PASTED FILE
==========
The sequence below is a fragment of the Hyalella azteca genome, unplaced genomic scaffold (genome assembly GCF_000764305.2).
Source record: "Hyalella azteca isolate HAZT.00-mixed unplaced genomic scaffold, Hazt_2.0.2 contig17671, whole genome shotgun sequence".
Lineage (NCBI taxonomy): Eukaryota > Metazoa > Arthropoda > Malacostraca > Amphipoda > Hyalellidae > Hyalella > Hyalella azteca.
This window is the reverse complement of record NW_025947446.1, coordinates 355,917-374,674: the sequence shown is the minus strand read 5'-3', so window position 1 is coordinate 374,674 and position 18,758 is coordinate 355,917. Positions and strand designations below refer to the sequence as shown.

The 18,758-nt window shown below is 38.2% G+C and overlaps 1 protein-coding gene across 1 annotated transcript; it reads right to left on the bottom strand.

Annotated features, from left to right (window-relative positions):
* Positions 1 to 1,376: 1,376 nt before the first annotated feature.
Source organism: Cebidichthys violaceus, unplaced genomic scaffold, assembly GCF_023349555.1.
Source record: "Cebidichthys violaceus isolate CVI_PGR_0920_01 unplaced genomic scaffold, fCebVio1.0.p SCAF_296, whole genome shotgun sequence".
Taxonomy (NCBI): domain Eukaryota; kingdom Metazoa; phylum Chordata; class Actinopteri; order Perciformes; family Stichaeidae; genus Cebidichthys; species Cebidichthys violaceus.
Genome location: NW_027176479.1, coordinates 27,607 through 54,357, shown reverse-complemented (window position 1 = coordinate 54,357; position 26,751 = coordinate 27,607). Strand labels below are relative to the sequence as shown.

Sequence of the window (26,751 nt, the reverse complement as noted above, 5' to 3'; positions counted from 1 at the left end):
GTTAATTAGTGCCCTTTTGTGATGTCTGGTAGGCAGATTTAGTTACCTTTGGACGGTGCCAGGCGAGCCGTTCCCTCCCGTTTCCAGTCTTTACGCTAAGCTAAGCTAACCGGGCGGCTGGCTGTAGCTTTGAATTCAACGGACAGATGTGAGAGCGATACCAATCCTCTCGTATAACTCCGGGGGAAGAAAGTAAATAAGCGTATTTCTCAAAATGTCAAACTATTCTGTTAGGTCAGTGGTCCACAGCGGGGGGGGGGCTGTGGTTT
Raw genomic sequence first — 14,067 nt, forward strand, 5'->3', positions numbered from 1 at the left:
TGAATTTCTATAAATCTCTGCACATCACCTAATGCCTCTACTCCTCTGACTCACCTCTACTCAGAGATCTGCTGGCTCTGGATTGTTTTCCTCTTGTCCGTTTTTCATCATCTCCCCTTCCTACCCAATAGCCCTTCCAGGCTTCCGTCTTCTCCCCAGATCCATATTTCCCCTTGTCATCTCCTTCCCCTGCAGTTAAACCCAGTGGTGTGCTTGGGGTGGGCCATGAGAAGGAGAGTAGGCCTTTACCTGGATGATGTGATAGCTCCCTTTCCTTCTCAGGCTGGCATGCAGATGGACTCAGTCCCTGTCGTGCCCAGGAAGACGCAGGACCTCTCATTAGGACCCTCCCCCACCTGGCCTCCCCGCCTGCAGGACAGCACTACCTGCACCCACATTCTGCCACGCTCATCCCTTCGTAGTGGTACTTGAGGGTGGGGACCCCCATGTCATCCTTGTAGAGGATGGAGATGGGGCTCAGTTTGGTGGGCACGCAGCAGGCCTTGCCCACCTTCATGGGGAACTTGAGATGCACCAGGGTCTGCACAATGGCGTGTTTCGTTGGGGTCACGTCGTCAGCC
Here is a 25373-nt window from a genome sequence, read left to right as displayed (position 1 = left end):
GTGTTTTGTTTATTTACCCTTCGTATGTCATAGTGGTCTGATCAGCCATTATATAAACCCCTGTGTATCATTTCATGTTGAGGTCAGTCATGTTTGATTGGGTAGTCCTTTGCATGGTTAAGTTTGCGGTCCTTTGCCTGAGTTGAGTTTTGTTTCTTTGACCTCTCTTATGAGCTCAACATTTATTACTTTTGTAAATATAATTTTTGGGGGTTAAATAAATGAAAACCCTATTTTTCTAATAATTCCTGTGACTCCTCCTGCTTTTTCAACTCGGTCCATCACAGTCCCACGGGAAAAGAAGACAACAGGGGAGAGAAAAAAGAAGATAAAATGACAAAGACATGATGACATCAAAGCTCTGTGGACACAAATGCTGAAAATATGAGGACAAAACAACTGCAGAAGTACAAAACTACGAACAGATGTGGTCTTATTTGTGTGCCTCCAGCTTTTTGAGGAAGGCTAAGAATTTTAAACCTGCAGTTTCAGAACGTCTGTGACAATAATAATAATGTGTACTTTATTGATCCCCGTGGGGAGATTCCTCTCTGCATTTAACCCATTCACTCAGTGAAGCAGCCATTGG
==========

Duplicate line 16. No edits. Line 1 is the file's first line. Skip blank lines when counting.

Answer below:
Here is a 25373-nt window from a genome sequence, read left to right as displayed (position 1 = left end):